Blue Monday occurs on the third Monday of the first month of the year, which in 2019 will fall on 21st January. The day is so named due to its position in the depths of winter, when many people are said to experience feelings of Seasonal Affective Disorder (SAD).
It is unofficially the most depressing day of the year, and has been adopted by marketing professionals all over the world as a tool for encouraging consumers to buy products in order to stave off feelings of misery.
But mental health experts have criticised the day, arguing that it risks trivialising mental health issues. The main reason, they say, is that depression is not something that only occurs on one day of the year, but rather affects people all year round and often when least expected.
That’s why it is important to recognise the difference between a lull in your mood and actual depression. Especially if you have a business and are planning to engage your customers this Blue Monday, it is vital to do so in a respectful way.
There are countless ways to encourage discussion from your followers on social media, but obviously on specifically allocated days there is always the temptation to capitalise on the conversations going on.
The best plan of action for Blue Monday is to distinguish between the reasons for the day and the real mental health issues that have the potential to offend people. Avoid using the word ‘depression’, instead focusing on promoting general wellbeing or ways to reduce stress that can in some way be related to your product or company’s vision.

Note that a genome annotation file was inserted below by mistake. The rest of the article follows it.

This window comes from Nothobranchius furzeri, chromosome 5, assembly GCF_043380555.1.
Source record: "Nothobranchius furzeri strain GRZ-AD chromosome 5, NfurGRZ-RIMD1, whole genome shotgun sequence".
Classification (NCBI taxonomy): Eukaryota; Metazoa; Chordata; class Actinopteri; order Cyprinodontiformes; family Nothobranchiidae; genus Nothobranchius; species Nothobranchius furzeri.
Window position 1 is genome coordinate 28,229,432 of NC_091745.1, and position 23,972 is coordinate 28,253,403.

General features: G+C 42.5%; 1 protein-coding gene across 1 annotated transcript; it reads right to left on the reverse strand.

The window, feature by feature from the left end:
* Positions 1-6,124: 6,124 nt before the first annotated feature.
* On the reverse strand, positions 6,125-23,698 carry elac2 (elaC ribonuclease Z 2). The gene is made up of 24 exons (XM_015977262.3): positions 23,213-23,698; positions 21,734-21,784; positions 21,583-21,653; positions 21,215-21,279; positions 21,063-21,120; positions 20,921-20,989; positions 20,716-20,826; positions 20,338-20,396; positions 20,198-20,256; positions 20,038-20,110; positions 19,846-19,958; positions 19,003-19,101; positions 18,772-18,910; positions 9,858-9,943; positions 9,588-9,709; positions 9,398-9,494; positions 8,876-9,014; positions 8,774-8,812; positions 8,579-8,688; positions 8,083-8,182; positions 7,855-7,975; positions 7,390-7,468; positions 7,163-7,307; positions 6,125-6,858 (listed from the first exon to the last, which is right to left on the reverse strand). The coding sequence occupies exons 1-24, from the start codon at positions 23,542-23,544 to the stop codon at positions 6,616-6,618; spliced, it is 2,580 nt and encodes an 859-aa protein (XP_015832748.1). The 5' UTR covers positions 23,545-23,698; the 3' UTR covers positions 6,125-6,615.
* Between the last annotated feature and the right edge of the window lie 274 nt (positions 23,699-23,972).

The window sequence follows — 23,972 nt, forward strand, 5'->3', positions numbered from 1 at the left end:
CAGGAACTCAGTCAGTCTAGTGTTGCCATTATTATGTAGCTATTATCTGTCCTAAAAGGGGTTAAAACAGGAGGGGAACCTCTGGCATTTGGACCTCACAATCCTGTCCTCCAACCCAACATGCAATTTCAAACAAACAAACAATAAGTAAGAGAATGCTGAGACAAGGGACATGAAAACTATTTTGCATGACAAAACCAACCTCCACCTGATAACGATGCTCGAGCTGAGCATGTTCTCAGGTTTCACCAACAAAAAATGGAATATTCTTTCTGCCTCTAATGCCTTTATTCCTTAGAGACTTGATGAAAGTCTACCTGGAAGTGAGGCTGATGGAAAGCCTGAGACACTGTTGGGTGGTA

Design a campaign that plays on any reasons that your promotion may have the power to make January slightly less bleak, or try to use your creativity to boost people’s mood, perhaps through uplifting terminology and images. But at all costs lean away from trivialising or belittling what for many is a very real problem.
If brands persist in exploiting the day by disrespectful means then the contribution it will have to exacerbating the problem of SAD will be exponential. Instead companies should attempt to create an environment where it is okay for people to disclose a mental or physical health difficulty without fear of it being made light of.
Marketing on social media is already a very sensitive business and one that must simultaneously take into account hundreds of considerations and points of view. Don’t let your message slip up and be dragged into the murky area of making people feel disaffected or more miserable than they already are.
Mental health charity, Mind, has this year made the request for social media users to include the hashtag #blueanyday in posts relating to Blue Monday during January, to reflect the fact that depression doesn’t care what day it is.